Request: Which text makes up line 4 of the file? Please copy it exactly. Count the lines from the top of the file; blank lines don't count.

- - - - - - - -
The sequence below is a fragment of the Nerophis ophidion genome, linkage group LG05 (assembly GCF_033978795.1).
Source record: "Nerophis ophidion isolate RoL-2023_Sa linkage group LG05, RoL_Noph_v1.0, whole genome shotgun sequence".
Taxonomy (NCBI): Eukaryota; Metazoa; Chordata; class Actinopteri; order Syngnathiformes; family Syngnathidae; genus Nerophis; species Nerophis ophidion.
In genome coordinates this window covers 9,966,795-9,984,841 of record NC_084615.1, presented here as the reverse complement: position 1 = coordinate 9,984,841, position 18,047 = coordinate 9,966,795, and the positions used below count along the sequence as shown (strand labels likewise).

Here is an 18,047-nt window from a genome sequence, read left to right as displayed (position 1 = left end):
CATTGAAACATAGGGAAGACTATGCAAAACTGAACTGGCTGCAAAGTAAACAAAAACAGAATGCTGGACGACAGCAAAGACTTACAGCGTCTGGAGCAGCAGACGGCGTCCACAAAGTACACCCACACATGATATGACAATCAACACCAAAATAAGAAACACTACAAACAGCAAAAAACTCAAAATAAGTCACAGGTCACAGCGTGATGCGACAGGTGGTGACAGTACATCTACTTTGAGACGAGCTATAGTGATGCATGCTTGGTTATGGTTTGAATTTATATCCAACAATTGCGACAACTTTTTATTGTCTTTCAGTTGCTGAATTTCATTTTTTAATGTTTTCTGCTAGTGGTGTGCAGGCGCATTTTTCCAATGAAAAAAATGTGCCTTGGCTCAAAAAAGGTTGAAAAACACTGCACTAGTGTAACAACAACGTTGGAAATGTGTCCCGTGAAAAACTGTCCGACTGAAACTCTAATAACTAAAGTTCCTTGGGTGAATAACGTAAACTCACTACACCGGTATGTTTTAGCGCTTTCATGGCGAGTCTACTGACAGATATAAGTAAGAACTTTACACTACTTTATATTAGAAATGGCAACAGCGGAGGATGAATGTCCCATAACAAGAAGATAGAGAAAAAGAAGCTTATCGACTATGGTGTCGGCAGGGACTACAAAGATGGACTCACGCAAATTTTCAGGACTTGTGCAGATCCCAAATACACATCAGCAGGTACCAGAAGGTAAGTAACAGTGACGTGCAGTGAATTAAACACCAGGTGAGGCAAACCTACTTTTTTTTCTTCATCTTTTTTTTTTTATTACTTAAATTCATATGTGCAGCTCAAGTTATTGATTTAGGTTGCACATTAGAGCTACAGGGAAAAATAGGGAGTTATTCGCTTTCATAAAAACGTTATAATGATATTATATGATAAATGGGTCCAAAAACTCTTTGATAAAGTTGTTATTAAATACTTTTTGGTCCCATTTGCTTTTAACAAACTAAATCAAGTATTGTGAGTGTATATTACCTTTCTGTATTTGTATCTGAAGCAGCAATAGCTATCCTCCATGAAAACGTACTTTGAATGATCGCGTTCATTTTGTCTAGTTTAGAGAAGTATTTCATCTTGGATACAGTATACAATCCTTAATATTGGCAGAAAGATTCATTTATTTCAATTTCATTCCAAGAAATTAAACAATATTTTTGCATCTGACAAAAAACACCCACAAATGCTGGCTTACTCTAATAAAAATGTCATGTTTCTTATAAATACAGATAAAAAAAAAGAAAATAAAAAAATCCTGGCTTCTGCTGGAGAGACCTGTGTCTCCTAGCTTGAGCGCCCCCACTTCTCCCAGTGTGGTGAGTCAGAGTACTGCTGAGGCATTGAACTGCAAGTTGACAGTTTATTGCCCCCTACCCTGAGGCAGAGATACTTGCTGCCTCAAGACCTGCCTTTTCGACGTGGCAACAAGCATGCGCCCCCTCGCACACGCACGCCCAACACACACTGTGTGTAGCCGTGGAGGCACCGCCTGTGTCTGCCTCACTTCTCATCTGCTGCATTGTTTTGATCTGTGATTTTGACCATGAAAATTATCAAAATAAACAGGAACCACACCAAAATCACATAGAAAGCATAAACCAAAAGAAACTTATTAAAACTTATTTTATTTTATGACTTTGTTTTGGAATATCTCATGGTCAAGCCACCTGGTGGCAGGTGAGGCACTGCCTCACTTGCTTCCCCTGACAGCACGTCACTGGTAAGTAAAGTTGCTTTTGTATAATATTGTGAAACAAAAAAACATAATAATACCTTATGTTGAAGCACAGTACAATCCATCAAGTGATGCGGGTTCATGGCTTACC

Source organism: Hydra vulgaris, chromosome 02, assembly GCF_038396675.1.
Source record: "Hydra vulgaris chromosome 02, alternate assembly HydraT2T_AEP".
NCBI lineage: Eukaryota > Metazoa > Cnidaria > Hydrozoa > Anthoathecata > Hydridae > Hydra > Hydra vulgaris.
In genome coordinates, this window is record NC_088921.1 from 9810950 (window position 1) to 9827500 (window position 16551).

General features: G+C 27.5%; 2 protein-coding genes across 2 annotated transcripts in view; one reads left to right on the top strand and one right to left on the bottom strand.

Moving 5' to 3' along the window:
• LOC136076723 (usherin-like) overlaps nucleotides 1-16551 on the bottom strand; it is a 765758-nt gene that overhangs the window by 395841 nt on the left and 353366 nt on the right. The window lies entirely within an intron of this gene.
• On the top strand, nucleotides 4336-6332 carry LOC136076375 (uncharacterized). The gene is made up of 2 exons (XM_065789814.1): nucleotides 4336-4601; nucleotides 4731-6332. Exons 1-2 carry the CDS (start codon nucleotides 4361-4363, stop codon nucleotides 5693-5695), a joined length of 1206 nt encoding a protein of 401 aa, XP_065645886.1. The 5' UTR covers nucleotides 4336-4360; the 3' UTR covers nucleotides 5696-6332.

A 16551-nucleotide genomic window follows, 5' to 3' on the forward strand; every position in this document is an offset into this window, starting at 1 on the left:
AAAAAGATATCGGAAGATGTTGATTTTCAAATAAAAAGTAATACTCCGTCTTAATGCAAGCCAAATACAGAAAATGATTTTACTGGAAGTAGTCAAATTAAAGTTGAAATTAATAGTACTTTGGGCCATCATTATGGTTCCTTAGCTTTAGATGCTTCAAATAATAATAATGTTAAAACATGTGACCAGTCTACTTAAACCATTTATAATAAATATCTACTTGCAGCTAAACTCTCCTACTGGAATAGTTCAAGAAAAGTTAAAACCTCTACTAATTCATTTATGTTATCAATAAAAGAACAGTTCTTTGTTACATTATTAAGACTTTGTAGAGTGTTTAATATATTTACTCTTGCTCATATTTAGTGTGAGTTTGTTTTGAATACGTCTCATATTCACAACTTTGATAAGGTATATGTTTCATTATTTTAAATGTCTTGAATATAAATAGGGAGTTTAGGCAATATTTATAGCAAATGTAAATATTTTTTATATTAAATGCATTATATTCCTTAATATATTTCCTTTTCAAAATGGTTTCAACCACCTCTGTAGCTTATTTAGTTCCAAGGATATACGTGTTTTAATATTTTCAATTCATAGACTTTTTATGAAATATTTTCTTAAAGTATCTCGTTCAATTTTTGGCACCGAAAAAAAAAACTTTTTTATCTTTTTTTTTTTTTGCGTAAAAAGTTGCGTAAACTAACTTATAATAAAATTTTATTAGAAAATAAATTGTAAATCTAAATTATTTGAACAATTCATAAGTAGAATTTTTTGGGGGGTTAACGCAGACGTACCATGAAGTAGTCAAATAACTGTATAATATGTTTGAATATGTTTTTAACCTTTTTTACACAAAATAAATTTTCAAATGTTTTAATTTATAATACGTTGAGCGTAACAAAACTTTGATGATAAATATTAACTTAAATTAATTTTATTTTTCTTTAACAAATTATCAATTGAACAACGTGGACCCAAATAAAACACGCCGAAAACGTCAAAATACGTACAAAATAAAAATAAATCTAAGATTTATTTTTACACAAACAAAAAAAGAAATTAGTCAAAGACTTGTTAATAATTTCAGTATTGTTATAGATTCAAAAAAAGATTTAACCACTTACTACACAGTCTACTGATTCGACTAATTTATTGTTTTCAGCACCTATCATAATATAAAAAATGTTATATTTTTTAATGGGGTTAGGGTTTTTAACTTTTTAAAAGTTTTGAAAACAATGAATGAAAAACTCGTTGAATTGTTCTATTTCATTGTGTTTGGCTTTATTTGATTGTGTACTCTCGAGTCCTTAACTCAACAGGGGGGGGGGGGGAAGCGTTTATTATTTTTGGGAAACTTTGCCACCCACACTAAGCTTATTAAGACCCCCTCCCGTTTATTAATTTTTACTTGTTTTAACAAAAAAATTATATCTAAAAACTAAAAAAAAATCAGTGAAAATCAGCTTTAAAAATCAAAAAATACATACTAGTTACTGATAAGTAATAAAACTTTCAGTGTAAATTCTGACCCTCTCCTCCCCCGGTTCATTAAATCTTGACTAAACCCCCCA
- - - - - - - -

In genome coordinates this window covers 9,966,795-9,984,841 of record NC_084615.1, presented here as the reverse complement: position 1 = coordinate 9,984,841, position 18,047 = coordinate 9,966,795, and the positions used below count along the sequence as shown (strand labels likewise).